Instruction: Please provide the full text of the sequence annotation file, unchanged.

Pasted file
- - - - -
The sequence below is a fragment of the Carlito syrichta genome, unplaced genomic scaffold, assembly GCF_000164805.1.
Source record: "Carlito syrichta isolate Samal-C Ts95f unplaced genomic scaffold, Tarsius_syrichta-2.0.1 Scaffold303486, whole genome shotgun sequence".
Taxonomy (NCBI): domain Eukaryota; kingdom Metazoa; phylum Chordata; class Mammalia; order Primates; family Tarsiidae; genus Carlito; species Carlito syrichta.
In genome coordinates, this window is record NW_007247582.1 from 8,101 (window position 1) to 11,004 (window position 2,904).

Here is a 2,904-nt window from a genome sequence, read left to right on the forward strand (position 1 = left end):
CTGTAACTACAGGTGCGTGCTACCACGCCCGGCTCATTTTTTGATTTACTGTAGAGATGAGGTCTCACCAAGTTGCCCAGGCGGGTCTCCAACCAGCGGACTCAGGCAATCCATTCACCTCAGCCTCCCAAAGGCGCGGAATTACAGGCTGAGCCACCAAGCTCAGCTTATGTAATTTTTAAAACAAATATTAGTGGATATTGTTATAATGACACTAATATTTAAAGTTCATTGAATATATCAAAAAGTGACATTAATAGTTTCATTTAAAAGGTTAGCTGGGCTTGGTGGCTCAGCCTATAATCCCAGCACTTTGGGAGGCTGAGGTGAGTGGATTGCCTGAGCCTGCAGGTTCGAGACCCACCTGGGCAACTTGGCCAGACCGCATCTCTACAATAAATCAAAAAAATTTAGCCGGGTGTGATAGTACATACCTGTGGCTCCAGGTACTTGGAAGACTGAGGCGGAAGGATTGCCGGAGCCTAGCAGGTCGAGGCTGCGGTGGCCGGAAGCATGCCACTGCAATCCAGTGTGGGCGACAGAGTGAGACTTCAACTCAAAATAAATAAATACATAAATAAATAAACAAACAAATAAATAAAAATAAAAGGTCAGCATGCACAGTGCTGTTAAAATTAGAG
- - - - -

The sequence below is a fragment of the Carlito syrichta genome, unplaced genomic scaffold, assembly GCF_000164805.1.
Source record: "Carlito syrichta isolate Samal-C Ts95f unplaced genomic scaffold, Tarsius_syrichta-2.0.1 Scaffold303486, whole genome shotgun sequence".
Taxonomy (NCBI): domain Eukaryota; kingdom Metazoa; phylum Chordata; class Mammalia; order Primates; family Tarsiidae; genus Carlito; species Carlito syrichta.
In genome coordinates, this window is record NW_007247582.1 from 8,101 (window position 1) to 11,004 (window position 2,904).

Here is a 2,904-nt window from a genome sequence, read left to right on the forward strand (position 1 = left end):
CTGTAACTACAGGTGCGTGCTACCACGCCCGGCTCATTTTTTGATTTACTGTAGAGATGAGGTCTCACCAAGTTGCCCAGGCGGGTCTCCAACCAGCGGACTCAGGCAATCCATTCACCTCAGCCTCCCAAAGGCGCGGAATTACAGGCTGAGCCACCAAGCTCAGCTTATGTAATTTTTAAAACAAATATTAGTGGATATTGTTATAATGACACTAATATTTAAAGTTCATTGAATATATCAAAAAGTGACATTAATAGTTTCATTTAAAAGGTTAGCTGGGCTTGGTGGCTCAGCCTATAATCCCAGCACTTTGGGAGGCTGAGGTGAGTGGATTGCCTGAGCCTGCAGGTTCGAGACCCACCTGGGCAACTTGGCCAGACCGCATCTCTACAATAAATCAAAAAAATTTAGCCGGGTGTGATAGTACATACCTGTGGCTCCAGGTACTTGGAAGACTGAGGCGGAAGGATTGCCGGAGCCTAGCAGGTCGAGGCTGCGGTGGCCGGAAGCATGCCACTGCAATCCAGTGTGGGCGACAGAGTGAGACTTCAACTCAAAATAAATAAATACATAAATAAATAAACAAACAAATAAATAAAAATAAAAGGTCAGCATGCACAGTGCTGTTAAAATTAGAG